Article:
It all started here:

If you look close, you can see a small black star that marks the location of both the first D&D session I ever ran, and the first story told in this world.

The thing is, that this story is not my story. It’s a story with dozens of writers, all working together to create a sweeping tale of triumph, tragedy and humor. But all of that follows a thread, and occurs on a stage that I did create, and continue to create to this day.

It’s a world with dark secrets, powerful and evil villains, and great heroes. The first campaign followed the near extinction of the entire race of dwarves, and the heroism of a now-legendary party who fought to the very gates of hell to restore dwarvenkind to the world.

But that was merely the start. From there the story spread across seas, and even across worlds. The great heroes are immortalized in legend, song, monuments, even the names of cities. Ceorl the half-elf wizard, Drax the Defender, Dane the Deadly, and finally Forkovr the dwarf, whose exploits were so astonishing that he rose into the ranks of the divine, and whose followers now rival the size of other sects.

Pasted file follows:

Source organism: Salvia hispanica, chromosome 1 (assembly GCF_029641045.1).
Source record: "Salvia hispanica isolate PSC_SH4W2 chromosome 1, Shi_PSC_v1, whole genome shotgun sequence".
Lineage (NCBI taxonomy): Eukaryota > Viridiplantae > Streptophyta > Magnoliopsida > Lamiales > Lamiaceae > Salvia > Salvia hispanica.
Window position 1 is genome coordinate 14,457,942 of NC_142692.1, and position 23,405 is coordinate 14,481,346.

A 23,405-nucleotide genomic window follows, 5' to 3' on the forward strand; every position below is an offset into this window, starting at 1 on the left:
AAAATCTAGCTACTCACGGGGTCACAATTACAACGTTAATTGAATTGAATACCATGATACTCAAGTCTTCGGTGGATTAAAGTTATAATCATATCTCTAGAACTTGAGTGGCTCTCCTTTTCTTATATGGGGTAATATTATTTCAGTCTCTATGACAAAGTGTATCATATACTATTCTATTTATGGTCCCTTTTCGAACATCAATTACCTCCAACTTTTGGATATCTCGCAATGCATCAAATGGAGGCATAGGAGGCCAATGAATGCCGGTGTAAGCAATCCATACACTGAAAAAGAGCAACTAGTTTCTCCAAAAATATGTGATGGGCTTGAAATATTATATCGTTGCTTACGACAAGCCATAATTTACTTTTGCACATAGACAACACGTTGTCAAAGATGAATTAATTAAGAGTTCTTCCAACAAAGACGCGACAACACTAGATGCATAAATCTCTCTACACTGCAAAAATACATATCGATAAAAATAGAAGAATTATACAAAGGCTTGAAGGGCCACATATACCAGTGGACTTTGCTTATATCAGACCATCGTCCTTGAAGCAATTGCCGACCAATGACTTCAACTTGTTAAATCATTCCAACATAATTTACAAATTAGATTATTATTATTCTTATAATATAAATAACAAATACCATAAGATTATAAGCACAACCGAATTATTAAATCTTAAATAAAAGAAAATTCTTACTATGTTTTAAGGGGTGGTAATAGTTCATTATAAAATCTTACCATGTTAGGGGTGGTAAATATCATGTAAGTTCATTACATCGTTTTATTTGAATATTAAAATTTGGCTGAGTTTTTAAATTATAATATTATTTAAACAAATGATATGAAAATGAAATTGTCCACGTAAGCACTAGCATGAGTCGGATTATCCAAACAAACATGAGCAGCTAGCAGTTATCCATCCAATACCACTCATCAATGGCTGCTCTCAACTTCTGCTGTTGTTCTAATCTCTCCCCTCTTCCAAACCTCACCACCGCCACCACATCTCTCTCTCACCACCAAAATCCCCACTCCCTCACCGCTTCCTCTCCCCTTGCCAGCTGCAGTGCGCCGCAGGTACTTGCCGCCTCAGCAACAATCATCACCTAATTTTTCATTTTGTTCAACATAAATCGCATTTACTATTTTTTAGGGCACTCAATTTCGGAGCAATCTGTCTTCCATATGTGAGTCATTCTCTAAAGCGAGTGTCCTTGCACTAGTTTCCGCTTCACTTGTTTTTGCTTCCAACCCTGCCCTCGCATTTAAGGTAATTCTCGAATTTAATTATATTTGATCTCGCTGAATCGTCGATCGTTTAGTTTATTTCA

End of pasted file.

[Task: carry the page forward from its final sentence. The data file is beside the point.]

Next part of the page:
While heroes tend to come and go, the great villains are somehow never fully defeated, rising from the ashes again and again to threaten new generations of Agnarans.

I started this world around 1980, and it has hosted campaigns using several RPG rules systems. But the story goes on.

This isn’t all fun and games. Although it mostly is. I learned a great deal about story telling, about conflict, about character development and plot. Most of that works as well in novels as it does at the game table. I also learned how to create highly detailed, imaginative worlds filled with a diverse collection of races, political intrigue, economic systems and entire mythologies. My novels and short stories are much richer for the experience.

I like to tell people that running D&D campaigns was the best training I ever had to be a project manager. It was also great training to be a writer.